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Driven by a creative force: 3D Printing expands career possibilities for Prototype & Design student

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Matthew Paider, NWTC Prototype and Design student

Matthew Paider

NWTC Prototype and Design student

As a student at NWTC, Matthew Paider is majoring in prototyping and design, but it’s clear his passion for creative, hands-on work began long ago.

“I’ve been fascinated with art and the creative process for as long as I can remember,” said Paider, who has a particular affinity for Star Wars cosplay. A “tinkerer at heart,” he creates costumes and armor for the 501st Legion and Mandalorian Mercs – worldwide organizations that revolve around the recreation of screen accurate costumes to promote activism and charity within local communities.

Paider also loves making miniature models for tabletop wargaming – where players use strategy to move their mini warriors across the tabletop battlefield.

“I enjoy the uniqueness and personality that each figure/model brings to the gaming table,” Paider said. “So much gravity and story can be held in such a small package – it’s outstanding!”

In 2020, Paider established an Etsy site, Incendiary Creations, to “share a bit of that magic” and expand the collections of fellow gamers nationwide. Through his Etsy shop, he ships scaled model miniatures to gamers and collectors throughout the United States and completes custom orders as well.

Discovery leads to career turning point for Paider

A few years ago, while continuing to create cosplay costumes and minis, Paider stumbled upon 3D printing (also known as additive manufacturing), and that’s when, he said, “everything just kind of took off.” His first step was enrolling in the NWTC Prototype and Design associate degree program.

“The reason I chose NWTC is the program was unlike anything I’ve seen before,” he added. “It had a 3D printing component which I was really interested in. I wanted to expand my knowledge in the field and possibly pursue it even more professionally.”

In the program, Paider is refining his skills and learning about different manufacturing processes, including the use of 3D printers, CNC machining, and room temperature volcanizing (RTV) model making. “Everything kind of meets and blends together, and you have a better idea of how to make something through design intent, and then you get to bring that to reality which is just a real treat,” he said.

Paider sees 3D printing as a way to “open up accessibility” in the creative world. 

Matt Paider works on a fall semester project in the Prototype and Design lab.

Matt Paider works on a fall semester project in the Prototype and Design lab. He describes the project as tedious but also rewarding.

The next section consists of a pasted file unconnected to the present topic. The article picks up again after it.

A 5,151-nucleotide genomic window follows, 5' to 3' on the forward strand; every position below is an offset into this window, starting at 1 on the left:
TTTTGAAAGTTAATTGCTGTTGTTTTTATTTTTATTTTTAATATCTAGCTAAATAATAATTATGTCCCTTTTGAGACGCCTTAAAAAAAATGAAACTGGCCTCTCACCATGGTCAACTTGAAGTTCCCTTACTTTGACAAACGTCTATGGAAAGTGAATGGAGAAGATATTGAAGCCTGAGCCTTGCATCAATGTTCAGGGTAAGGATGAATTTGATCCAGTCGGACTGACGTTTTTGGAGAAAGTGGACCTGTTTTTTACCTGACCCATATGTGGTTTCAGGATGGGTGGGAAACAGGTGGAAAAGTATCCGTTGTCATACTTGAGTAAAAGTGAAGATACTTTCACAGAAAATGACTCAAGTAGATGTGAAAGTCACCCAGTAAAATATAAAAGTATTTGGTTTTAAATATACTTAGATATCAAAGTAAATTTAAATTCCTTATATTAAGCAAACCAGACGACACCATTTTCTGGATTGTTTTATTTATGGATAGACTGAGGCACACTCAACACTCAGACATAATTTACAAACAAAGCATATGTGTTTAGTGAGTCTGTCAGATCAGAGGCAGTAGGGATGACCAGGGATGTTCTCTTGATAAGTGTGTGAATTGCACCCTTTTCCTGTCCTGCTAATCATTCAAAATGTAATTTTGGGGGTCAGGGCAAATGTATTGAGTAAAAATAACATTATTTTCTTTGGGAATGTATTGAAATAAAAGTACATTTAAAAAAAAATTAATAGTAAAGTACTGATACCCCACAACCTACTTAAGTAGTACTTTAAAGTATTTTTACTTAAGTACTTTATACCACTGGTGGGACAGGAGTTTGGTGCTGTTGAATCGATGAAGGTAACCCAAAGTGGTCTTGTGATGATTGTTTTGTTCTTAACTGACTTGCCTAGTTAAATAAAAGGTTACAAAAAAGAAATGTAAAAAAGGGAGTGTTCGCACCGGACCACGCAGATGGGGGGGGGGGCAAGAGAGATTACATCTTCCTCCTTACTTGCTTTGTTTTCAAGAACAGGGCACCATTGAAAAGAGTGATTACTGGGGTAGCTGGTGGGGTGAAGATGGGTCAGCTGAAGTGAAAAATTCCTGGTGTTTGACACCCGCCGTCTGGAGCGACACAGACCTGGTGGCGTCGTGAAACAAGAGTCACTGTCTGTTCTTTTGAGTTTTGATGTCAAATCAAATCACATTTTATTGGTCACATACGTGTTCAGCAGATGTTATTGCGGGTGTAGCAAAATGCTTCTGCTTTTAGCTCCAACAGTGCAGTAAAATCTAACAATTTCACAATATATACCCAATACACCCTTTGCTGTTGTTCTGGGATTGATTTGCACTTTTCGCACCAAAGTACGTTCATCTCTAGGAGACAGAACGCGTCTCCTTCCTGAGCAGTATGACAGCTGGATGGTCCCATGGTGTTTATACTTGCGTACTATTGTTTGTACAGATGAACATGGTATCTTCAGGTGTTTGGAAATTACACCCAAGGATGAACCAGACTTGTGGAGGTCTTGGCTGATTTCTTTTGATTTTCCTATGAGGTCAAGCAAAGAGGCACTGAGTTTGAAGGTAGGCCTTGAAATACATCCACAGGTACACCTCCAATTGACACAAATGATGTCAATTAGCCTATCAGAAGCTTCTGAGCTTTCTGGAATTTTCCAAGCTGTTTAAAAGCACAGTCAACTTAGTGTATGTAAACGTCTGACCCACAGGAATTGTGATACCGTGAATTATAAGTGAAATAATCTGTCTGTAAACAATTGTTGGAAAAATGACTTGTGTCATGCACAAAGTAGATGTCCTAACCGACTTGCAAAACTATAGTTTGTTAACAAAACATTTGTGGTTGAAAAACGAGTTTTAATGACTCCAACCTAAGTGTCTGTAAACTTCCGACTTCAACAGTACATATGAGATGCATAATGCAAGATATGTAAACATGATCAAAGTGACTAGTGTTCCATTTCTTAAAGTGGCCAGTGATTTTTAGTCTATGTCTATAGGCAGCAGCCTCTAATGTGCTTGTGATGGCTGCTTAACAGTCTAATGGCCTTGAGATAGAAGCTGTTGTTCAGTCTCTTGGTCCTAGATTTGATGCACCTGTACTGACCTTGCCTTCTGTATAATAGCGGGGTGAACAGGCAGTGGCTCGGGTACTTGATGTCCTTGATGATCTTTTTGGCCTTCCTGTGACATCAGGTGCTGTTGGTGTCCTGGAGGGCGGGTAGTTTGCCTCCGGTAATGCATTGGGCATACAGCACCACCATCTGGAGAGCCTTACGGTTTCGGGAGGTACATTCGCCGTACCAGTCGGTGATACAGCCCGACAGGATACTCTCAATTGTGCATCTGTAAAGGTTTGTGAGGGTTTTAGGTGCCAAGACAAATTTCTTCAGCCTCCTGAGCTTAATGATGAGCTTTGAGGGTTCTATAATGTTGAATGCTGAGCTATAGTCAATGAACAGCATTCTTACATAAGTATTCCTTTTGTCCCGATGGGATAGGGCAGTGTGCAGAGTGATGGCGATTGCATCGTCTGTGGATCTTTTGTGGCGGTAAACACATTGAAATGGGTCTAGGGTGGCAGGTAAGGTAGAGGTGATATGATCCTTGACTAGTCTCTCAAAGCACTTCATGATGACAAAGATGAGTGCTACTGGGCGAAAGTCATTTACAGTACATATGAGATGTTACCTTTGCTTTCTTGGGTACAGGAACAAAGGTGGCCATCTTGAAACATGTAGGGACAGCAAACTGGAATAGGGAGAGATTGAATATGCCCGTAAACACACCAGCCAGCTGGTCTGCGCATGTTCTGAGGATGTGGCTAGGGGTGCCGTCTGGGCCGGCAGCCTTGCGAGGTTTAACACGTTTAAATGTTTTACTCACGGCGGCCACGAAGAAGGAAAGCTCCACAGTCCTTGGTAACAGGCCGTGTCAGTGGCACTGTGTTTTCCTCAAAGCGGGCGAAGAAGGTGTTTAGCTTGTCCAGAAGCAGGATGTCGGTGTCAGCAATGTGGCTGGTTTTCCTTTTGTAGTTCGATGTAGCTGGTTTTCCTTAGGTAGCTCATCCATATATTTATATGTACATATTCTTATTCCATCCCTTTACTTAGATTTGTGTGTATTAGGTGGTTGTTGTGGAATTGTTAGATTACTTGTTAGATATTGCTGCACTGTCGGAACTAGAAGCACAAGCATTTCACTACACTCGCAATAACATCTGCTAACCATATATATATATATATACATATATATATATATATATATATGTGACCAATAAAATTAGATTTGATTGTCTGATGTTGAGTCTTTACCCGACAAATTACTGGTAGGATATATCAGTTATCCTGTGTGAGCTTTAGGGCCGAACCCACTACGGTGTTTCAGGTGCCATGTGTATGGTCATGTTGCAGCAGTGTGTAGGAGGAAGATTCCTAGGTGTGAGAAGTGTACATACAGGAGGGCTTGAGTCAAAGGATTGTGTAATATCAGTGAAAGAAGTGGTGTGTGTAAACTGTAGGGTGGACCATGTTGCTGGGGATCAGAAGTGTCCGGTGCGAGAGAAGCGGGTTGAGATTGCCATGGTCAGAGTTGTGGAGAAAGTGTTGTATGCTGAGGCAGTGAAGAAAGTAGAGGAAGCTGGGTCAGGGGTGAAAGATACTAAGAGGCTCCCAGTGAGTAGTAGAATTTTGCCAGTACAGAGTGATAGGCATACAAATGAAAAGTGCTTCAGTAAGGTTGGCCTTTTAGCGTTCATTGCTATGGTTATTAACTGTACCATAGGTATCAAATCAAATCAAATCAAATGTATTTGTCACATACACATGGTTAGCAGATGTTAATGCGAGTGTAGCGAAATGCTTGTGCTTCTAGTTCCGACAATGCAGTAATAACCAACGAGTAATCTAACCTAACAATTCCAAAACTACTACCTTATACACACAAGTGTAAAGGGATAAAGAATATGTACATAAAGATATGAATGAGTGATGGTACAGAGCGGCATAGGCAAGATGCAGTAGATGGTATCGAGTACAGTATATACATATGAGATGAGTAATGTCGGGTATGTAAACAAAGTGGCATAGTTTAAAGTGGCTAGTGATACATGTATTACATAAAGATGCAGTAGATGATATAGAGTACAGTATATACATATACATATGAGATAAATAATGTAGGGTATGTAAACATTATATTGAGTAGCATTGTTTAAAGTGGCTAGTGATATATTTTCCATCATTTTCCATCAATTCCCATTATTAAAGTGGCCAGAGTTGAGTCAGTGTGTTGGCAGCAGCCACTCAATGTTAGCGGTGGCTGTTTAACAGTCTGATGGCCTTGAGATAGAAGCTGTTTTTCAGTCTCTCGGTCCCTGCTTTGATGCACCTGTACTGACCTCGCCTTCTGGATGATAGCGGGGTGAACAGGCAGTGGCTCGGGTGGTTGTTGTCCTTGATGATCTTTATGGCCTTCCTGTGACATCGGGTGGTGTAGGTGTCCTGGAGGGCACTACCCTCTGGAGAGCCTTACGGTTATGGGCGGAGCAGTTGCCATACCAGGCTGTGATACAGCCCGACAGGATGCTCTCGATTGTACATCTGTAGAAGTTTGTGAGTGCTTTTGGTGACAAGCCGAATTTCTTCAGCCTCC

Matt Paider's completed project.

“This ODST (orbital drop shock trooper) helmet was approximately 160 hours of print time and took about seven weeks of work to achieve the desired surface finish.”

“Not everyone has a full-on woodshop. Not everyone has a vacuum form machine or injection molding machine,” he said. “This kind of levels the playing field. It kind of allows everybody to play and tinker together. And then everyone just gets better and better.”

As he looks to the future, Paider is open to multiple career options – from expanding his business, Incendiary Creations, to working within a model shop. Ideally, he would like to work in the film industry, making props and costumes.

As for Paider’s personal goal? “It’s just to become better than what I was previously and keep stacking that knowledge further and further and share it with others,” he said. “This [program] allowed me to focus on the details necessary to take something from being good to excellent.”

the Knight of Solamnia by Matt Paider

With each miniature model, Matt Paider brings a story to life. Pictured here: the  Knight of Solamnia.

the dwarf – a piece in which Paider, through his selected paint palette, wanted to convey the idea of a storyteller.

Pictured here: the dwarf – a piece in which Paider, through his selected paint palette, wanted to convey the idea of a storyteller.

See more of Paider’s brilliant work by following him on Instagram - @incendiary_bunny14.

About the program

Protype and Design is an associate degree program on the NWTC Green Bay campus. Students become skilled in 3D printing, hand fabrication, high quality painting and finishing, 3D drawing software, CNC machining, and RTV model making. Career opportunities include product development, prototype model builder, engineering design, architectural model builder, RTV mold maker, rapid prototype technician, and pattern maker.

Fact: 100% of 2022 Prototype and Design program graduates were employed within six months of graduating, with 100% of those grads employed in the field. Graduates are not only in demand locally, but nationwide as well. Grads have gone on to work for Disney, IBM, Johns Hopkins University, and Hasbro.


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